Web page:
Sunday, June 19, 2005

Musings for Father's Day

Today is Father's Day. I think that for a very long time I wanted to be a father. And the reason for that has to be (in part) because of my own dad.

I have lots of memories of him. People that don't know him well might think he is really stern. He sometimes comes across of quiet and my friends always felt that he was kind of scary. But I think he intentionally cultivated that persona.

I think of my dad as a very sensitive man, sometimes prone to emotion. I know that I have seen him cry (but the times definitely warranted it). He is anything but mean. Determined, yes. Full of conviction, yes. But never an angry man.

But that all sounds bad, doesn't it? (Sorry dad!) I can think of a time in college when we were working in the corn fields on a very hot August day, harvesting dried up corn for further research. He was several rows ahead of me, picking the good ears and leaving them at the end of each row. I would come along behind him and tag each row and close the bag. One one particular row, I found a red tag with no ears. Dad had left me a note that read "No ears. Love, Dad." I am sure it doesn't sound this way to you, but I found it extremely funny on that very hot August day, just the two of us along in a dry field of corn. I kept that tag and put it in my scrapbook. I still have it today.

I remember Dad teaching me to swim in a hotel pool (probably in the Atlanta area, while on the way to Kentucky). I remember his madras swim trunks and his pronounced farmer's tan.

I remember Dad always working in the yard, cultivating plants, mowing, watering. We have always had great looking yards.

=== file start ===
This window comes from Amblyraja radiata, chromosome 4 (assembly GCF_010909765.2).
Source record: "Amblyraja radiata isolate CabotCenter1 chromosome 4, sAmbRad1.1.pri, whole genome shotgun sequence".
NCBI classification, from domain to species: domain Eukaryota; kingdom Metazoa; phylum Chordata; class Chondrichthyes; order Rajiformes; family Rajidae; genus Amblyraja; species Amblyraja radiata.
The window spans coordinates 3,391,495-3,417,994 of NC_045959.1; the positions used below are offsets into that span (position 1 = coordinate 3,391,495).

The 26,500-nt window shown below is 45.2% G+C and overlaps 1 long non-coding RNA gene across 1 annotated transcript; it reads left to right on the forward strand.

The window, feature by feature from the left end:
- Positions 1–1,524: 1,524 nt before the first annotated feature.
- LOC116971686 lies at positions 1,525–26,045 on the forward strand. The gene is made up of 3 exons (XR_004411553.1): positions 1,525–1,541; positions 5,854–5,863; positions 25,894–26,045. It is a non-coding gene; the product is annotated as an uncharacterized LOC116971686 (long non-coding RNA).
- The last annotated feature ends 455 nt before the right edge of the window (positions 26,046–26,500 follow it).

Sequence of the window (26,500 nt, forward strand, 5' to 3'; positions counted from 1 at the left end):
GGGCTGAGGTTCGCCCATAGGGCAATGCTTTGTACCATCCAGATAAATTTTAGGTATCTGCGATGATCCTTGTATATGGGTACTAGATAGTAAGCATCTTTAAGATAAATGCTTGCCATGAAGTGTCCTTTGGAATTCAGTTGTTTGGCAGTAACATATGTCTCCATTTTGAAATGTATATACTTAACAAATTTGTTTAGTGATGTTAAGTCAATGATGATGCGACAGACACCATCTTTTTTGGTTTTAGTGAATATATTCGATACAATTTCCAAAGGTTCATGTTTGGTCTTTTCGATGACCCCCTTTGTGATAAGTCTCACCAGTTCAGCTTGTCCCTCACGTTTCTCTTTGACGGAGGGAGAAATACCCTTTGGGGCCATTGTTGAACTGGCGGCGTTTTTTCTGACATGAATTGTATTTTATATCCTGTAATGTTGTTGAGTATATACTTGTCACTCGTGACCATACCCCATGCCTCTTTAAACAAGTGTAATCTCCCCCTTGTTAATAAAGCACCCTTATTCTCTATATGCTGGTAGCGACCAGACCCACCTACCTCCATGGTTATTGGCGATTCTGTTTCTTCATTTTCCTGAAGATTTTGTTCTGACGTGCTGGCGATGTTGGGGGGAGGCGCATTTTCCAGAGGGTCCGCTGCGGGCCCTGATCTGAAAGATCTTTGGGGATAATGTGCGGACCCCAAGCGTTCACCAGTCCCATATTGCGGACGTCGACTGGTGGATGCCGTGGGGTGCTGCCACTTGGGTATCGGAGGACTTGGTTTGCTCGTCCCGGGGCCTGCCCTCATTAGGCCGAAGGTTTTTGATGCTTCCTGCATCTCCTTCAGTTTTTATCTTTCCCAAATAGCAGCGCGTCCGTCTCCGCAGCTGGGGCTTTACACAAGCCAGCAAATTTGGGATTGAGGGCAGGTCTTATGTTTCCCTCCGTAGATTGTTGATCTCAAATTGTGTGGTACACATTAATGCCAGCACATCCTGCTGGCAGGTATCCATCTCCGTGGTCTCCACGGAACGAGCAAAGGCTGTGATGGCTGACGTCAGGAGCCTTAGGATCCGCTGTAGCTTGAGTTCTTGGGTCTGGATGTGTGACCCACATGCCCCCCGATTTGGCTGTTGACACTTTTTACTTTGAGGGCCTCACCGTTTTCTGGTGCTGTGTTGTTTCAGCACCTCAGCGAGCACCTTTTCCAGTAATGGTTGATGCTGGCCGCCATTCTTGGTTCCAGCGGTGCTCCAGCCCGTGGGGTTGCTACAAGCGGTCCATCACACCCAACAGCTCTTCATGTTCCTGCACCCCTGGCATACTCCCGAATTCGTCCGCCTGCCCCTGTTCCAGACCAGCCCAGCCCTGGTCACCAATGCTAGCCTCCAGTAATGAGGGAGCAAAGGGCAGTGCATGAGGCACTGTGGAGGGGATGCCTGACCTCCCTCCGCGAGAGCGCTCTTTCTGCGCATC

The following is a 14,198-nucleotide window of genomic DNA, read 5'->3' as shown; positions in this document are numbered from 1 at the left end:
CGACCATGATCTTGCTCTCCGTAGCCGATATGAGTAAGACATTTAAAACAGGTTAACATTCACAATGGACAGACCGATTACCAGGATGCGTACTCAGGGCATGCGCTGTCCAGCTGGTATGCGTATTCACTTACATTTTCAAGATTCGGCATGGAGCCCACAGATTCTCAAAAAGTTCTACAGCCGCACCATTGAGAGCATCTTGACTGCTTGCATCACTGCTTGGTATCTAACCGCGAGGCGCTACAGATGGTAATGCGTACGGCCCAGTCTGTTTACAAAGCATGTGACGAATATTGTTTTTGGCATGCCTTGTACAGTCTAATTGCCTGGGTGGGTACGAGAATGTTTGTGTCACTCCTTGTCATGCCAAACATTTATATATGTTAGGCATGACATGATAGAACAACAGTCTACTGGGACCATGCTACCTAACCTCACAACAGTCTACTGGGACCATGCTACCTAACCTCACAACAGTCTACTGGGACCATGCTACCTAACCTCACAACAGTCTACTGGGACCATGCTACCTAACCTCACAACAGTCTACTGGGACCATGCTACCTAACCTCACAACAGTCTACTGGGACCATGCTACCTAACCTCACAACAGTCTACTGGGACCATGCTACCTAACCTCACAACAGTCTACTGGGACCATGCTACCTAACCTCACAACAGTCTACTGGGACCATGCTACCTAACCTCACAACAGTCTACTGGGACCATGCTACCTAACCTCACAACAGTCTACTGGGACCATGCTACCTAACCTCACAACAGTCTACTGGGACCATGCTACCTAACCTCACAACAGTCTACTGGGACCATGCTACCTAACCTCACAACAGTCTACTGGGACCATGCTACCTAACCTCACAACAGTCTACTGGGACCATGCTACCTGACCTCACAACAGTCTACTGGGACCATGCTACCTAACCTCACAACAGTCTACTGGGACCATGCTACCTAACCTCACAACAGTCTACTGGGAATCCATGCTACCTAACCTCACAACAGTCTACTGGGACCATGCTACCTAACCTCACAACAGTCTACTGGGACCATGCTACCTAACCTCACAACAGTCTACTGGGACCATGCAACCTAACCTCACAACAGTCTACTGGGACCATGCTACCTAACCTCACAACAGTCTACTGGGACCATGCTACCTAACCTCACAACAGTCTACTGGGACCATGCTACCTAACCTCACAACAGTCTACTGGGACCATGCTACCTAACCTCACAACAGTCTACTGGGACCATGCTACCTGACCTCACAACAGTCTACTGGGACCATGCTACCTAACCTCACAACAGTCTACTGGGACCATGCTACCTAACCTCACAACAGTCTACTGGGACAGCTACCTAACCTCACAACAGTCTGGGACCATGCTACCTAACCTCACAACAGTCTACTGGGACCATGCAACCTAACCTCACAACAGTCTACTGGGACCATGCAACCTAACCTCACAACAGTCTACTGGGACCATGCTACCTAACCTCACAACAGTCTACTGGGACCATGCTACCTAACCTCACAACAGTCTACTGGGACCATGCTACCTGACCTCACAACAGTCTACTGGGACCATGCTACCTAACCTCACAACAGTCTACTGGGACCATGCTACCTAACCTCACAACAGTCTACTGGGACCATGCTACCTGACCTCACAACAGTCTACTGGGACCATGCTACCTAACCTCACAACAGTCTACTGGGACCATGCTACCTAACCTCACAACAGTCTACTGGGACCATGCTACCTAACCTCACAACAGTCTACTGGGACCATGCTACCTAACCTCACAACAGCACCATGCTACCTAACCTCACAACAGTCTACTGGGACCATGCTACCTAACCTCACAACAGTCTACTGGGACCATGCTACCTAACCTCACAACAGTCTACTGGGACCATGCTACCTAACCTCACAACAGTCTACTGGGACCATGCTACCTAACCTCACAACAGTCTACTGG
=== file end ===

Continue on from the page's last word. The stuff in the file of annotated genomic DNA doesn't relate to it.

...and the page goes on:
I remember helping Dad create a trellis a few years ago during a visit home. I helped a bit, but I remember how he planned, measured, cut, nailed. I enjoyed being there with him.

My Dad is a great man and I am blessed to be one of his sons. If I am a good father, you can thank him for his influence and his constant example.

Look at what my family made me for Father's Day!
A chocolate cake shaped like a remote control!
It tastes as great as it looks!


lulu said...

Lovely post, Burb! Your cake couldn't have been more wonderful or appropriate.

Congrats on 3000+ satisfied readers!

Sven Golly said...

According to the Writer's Almanac: It was Strindberg who said, "That is the thankless position of the father in the family - the provider for all and the enemy of all." Oscar Wilde said, "Fathers should neither be seen nor heard. That is the only proper basis for family life."


So what do Strindberg and Wilde know? They didn't have a cake remote like yours.

Sven Golly said...

I have to share this one (also from Writer's Almanac):


One time my dad said to me, I don't
see why people complain about how hard they work
or how tired they are. Nobody works hard but
farmers, miners, lumberjacks and foundry workers.
This was before power tools, tractors, and such things, and all
the work was done by hand. When farmers in Upstate New York
left to get away from the stones, what
they found in Southern Michigan were: more stones.
As they cleared the land, the horses hauled the black walnut trees
and stumps to the side of the field and the farmers burned them.
Black walnut was no good to them, too hard to work.
Grandpa Conde, when he finally left the farm and moved
to Milan, got a job in the foundry and walked to work
and back, six days a week, 12 hours
a day, for 50 cents a day. He thought
he was sitting pretty. Whenever the noon whistle blew, people
would say, Well, Hell's out for lunch. But he would sit
down in a cool place and eat his lunch.
Once, when she was a little girl, Aunt Ida
asked her father, who was working in his garden, why
he worked so hard and wasn't he tired? Grandpa
straightened up from his hoeing and answered: I never get tired.

Poem: "ONE TIME MY DAD" by Richard E. McMullen from Not Only Love. © Crowfoot Press. Reprinted with permission.